Categories
Marketing

Facebook vs. LinkedIn for accounting professionals

Which nascent social network does it better for work-related connections?

Facebook is a social utility that connects people with friends and others who work, study and live around them.

LinkedIn is an online network of experienced professionals from around the world, representing 130 industries.

By their own definitions, these two utilities target slightly different types of users. Facebook of course began at Harvard and then expanded to other universities and colleges, and then opened itself up to everyone else. LinkedIn is open to everyone, but is tightly focused on where you work or have worked, not where you live or went to school.

Because of LinkedIn’s focus, it’s easy to connect with current and former colleagues. You fill in your details and LinkedIn does the rest, providing a list of people registered on the site who have the same employer(s) listed.

On Facebook, where you live, where you went to school, and where you work are called “networks”. I’m in the Toronto and Brock University networks. But the problem with Facebook is that it is limited in terms of workplace networks.

Right now, my firm isn’t on Facebook, so I can’t join that particular network since it doesn’t exist. Facebook does provide a way to suggest new networks, but so far the suggestion I’ve made to add my firm has gone ignored.

The problem for me (and no doubt others) with LinkedIn is that there just isn’t as many people I know on it as Facebook. I have over a hundred friends on Facebook, and I have 3 “connections” on LinkedIn. Clearly for me Facebook is the better tool.

And there are ways to network using Facebook even if your employer isn’t available. Anyone can start a group on Facebook for any reason (no matter how spurious), and there are many related to jobs. For instance:

As well, there are groups aimed at the profession:

I think what’s interesting about these groups is they’re started and populated by the young people in those firms. As they progress within their firms and take on more responsibility for things like hiring, Facebook may become even more important for job seekers.

Both networks provide value to their users, that much is clear. I wish I had more contacts on LinkedIn, so that the value of the site to me was higher, but that will just take time. As more of my colleagues learn about LinkedIn, it will grow.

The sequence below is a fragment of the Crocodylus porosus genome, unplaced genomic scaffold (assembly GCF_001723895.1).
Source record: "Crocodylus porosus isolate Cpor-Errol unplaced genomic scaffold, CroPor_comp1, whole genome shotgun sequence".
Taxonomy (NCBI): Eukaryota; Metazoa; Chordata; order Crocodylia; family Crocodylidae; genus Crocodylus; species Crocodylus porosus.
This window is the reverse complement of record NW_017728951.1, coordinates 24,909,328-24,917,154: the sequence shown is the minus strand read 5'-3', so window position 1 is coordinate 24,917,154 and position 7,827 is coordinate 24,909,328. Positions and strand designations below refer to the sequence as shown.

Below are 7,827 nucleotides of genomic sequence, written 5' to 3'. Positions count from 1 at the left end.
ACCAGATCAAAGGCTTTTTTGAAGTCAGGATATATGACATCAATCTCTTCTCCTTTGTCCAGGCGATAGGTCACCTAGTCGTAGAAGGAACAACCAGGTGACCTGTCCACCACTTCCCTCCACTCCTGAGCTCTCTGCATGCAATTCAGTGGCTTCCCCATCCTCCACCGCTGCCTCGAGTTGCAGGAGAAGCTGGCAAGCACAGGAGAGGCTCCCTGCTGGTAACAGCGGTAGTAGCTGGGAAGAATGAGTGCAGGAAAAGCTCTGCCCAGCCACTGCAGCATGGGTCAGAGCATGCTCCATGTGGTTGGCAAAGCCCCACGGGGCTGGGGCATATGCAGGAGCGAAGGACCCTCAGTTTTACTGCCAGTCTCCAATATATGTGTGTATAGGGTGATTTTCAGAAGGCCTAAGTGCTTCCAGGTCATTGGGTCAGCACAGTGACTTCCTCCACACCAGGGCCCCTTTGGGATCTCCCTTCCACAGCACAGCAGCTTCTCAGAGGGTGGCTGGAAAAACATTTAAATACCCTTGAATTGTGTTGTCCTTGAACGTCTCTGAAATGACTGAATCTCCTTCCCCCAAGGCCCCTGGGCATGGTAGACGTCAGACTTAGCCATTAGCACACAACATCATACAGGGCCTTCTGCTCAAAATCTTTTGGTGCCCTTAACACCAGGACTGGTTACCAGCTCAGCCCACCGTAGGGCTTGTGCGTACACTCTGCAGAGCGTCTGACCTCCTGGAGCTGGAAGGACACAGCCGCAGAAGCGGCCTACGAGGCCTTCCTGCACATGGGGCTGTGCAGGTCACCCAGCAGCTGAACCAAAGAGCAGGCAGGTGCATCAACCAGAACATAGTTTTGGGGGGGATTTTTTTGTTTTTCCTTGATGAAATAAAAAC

As far as features go, LinkedIn trumps Facebook. But for pure numbers and flexibility, Facebook wins out.

What do you think?

Categories
Web

Microsoft plunges into social networks with accounting and finance site

This is probably the type of thing I should be blogging about. The phrase “right in my wheelhouse” comes to mind. The intersection of several of my favourite things: accounting, technology, and social networks.

Microsoft Dynamics logoMicrosoft has announced a new “community” around Dynamics Live specifically for accounting and finance professionals. The site isn’t named yet but if you join now you can participate in the poll to rename it and vote for any of three uninspiring names: Capital Chat, Finance Forum, or Net Knowledge.

I joined up, the better to assess its chances at gaining a foothold in a rapidly evolving sphere.

Networks are only as good as their users, and LinkedIn already has a bundle of them. I wonder whether another network focused on this demographic, even if its further specializes at first in accounting and finance, can really offer something new.

Microsoft is planning to advertise the community through their Dynamics product, but the community may be perceived to be advertising for their other products.

I’ve read that Dynamics has respectable market penetration, and personal experience bears that out as several clients I personally work with use it. If Microsoft can harness their current users into producing quality content for the community, they may hold the key to attracting new users.

What do you think?